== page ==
How to boost underrepresented groups’ participation in online STEM education

By Melanie Lefkowitz for the Cornell Chronicle

Online education was once hailed as a potential equalizer, offering science, technology, engineering and math skills to everyone regardless of gender, nationality or socioeconomic status. Online, students could avoid stigmas, such as being one of the only women in a class.

It didn’t turn out that way.

“Very quickly we saw that’s not the case,” said Rene Kizilcec, assistant professor of information science. “Many of the same barriers we see in in-person environments do replicate online, and they get amplified, because so many more people have access to these platforms.”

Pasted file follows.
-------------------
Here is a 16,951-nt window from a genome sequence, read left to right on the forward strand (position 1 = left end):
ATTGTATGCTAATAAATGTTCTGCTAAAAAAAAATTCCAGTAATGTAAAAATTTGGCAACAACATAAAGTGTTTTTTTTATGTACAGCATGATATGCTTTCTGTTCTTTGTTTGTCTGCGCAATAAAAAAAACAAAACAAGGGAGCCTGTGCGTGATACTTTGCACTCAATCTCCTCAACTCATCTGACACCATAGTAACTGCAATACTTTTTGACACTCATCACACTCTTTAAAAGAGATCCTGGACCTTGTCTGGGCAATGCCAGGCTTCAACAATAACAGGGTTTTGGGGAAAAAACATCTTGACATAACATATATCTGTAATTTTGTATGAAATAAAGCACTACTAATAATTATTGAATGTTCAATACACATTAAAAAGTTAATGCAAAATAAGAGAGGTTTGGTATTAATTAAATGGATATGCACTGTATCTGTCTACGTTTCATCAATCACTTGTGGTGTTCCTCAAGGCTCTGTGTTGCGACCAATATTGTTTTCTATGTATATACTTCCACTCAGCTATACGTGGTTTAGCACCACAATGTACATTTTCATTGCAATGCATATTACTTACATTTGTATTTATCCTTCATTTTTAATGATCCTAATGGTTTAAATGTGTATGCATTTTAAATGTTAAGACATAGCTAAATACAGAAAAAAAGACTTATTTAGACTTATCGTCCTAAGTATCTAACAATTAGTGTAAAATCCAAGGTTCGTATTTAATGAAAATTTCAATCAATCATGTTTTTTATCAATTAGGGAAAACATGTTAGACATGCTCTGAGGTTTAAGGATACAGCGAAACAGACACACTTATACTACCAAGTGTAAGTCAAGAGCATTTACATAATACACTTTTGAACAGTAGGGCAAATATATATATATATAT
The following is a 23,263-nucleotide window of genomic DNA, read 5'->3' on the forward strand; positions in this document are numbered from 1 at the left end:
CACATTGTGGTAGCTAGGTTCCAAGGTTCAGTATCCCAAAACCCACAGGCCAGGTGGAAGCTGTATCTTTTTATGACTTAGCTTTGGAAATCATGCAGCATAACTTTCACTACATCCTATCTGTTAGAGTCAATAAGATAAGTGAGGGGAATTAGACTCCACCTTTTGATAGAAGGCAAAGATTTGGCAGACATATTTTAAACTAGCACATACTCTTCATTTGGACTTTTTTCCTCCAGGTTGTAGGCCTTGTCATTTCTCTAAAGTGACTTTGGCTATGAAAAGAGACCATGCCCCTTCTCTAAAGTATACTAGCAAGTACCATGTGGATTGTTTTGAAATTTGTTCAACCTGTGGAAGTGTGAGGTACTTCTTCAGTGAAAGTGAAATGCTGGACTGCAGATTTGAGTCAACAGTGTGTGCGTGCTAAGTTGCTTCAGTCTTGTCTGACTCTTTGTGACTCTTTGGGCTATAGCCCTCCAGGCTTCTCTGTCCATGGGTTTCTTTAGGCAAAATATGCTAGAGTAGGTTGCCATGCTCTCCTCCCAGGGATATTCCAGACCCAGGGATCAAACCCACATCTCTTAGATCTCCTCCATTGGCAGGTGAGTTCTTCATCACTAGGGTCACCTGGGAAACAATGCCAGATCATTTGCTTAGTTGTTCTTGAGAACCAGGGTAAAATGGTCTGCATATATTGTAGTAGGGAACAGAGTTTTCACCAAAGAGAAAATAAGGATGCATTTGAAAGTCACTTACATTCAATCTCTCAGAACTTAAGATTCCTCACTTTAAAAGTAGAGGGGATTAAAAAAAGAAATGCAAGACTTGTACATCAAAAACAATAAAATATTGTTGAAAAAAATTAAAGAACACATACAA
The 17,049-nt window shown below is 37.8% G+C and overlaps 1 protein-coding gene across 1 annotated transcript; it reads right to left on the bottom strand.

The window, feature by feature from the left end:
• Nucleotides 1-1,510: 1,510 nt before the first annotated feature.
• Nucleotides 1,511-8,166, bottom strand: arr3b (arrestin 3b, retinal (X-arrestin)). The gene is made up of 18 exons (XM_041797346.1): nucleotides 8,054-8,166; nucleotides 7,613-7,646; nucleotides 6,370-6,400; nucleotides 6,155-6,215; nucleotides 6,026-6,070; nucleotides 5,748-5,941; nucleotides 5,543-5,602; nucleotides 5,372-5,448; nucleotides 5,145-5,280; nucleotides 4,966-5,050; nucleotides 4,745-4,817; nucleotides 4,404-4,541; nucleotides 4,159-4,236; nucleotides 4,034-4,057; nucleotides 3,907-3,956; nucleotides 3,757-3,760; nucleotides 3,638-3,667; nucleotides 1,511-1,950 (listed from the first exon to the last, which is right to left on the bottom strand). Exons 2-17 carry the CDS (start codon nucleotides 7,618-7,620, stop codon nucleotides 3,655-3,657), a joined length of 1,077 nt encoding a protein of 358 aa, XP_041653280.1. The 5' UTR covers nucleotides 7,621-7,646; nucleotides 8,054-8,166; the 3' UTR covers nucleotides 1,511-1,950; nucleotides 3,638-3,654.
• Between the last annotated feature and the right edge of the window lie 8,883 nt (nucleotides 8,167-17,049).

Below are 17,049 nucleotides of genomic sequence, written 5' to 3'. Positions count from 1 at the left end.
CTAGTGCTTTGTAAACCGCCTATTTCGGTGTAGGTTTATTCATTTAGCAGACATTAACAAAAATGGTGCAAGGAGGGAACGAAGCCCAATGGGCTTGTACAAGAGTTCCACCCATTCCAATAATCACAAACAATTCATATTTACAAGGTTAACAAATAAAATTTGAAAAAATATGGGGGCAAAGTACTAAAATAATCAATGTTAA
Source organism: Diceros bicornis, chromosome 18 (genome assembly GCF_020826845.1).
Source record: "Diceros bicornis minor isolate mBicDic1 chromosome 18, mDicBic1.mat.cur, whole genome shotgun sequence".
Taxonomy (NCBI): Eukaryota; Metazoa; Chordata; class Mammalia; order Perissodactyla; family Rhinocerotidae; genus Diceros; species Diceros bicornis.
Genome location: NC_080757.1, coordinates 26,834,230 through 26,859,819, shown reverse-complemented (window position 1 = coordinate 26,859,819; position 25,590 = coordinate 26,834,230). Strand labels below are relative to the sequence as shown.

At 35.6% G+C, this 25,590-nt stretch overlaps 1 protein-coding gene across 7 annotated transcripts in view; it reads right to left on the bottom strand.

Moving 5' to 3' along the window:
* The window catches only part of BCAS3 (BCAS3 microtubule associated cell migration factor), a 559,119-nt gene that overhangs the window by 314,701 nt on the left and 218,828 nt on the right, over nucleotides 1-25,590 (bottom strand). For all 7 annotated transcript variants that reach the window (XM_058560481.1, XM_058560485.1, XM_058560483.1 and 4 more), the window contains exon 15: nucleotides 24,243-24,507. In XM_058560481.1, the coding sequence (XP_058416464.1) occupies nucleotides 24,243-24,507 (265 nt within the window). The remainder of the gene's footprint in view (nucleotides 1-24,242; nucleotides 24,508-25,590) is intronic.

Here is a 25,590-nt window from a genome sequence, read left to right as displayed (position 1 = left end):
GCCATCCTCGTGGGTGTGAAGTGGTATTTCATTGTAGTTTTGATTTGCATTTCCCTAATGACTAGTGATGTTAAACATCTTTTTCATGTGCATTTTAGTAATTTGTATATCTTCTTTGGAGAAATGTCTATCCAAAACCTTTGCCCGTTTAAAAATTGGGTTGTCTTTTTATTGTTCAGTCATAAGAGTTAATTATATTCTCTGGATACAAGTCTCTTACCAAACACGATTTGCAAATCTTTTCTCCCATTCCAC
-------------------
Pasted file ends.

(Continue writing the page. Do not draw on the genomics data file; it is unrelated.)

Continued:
In new research, Kizilcec found that adding a photo of women and an inclusivity statement to a Facebook ad for a computer science course increased the number of women who clicked on the ad by 26 percent. Similar changes to an enrollment page raised the number of women who signed up for the course by up to 18 percent.

To learn more, read "Inclusive messages boost women’s participation in online STEM classes" from the Cornell Chronicle.